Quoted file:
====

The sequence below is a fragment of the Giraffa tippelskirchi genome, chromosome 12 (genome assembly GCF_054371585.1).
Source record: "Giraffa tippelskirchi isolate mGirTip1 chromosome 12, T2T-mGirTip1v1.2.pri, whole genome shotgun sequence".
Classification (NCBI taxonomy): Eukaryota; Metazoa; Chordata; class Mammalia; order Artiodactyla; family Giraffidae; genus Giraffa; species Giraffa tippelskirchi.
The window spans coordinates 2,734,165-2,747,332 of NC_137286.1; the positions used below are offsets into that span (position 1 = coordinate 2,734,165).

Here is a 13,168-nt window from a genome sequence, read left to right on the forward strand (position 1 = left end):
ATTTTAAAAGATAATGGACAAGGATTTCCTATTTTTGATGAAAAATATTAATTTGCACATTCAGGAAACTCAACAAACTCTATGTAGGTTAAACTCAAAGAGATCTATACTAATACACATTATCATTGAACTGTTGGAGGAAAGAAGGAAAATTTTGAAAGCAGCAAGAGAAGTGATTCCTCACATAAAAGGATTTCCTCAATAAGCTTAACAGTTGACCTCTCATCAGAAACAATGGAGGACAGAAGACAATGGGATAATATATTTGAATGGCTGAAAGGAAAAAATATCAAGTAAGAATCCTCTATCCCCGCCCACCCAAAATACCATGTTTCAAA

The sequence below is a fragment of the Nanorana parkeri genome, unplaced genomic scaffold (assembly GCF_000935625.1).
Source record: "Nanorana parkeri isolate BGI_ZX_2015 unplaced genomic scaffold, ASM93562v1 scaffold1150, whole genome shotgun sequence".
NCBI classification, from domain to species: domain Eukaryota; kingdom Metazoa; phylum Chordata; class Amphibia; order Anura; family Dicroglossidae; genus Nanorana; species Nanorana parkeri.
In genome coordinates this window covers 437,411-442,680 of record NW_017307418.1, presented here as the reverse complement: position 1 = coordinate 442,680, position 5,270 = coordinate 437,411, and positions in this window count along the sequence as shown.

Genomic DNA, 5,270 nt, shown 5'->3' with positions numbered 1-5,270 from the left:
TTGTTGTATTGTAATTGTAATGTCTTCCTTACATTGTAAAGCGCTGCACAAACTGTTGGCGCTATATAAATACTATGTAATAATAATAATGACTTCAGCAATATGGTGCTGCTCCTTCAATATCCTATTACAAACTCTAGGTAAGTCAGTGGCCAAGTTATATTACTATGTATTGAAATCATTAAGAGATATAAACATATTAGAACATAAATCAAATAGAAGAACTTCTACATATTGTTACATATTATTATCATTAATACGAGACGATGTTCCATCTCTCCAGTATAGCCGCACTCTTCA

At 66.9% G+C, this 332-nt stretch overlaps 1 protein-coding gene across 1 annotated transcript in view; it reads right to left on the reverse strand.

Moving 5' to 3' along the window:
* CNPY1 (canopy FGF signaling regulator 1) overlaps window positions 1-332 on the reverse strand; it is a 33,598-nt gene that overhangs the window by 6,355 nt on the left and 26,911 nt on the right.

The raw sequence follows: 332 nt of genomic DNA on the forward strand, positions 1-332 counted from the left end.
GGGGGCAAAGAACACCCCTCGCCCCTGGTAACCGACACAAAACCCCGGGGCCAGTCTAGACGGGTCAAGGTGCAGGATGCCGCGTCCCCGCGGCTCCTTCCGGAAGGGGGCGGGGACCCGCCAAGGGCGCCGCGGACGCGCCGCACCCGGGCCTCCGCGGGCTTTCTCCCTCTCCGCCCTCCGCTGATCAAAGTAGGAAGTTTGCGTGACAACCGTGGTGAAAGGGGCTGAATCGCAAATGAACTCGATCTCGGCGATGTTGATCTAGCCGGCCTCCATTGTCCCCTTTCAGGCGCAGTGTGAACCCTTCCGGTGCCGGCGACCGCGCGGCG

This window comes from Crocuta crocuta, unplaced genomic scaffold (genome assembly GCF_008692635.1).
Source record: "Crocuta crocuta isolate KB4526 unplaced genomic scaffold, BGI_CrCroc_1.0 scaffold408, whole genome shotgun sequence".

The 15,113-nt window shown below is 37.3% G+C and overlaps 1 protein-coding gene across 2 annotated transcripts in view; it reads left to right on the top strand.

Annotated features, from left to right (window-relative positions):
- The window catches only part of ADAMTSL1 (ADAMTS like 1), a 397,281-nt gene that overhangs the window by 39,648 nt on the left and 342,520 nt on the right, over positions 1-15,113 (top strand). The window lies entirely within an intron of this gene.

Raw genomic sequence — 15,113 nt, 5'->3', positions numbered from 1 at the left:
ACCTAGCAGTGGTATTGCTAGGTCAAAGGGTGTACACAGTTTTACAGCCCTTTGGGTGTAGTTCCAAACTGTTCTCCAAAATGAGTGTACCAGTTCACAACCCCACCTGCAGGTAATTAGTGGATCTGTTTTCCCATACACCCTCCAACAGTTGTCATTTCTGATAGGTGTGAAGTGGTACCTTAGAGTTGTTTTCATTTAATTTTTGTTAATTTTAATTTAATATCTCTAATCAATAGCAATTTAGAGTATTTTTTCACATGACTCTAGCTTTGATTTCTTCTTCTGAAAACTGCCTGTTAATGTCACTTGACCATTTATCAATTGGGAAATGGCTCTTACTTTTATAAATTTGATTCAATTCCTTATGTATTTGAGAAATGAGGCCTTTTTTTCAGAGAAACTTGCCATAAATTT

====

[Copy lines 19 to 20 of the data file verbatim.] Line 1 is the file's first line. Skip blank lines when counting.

Source record: "Crocuta crocuta isolate KB4526 unplaced genomic scaffold, BGI_CrCroc_1.0 scaffold408, whole genome shotgun sequence".

The 15,113-nt window shown below is 37.3% G+C and overlaps 1 protein-coding gene across 2 annotated transcripts in view; it reads left to right on the top strand.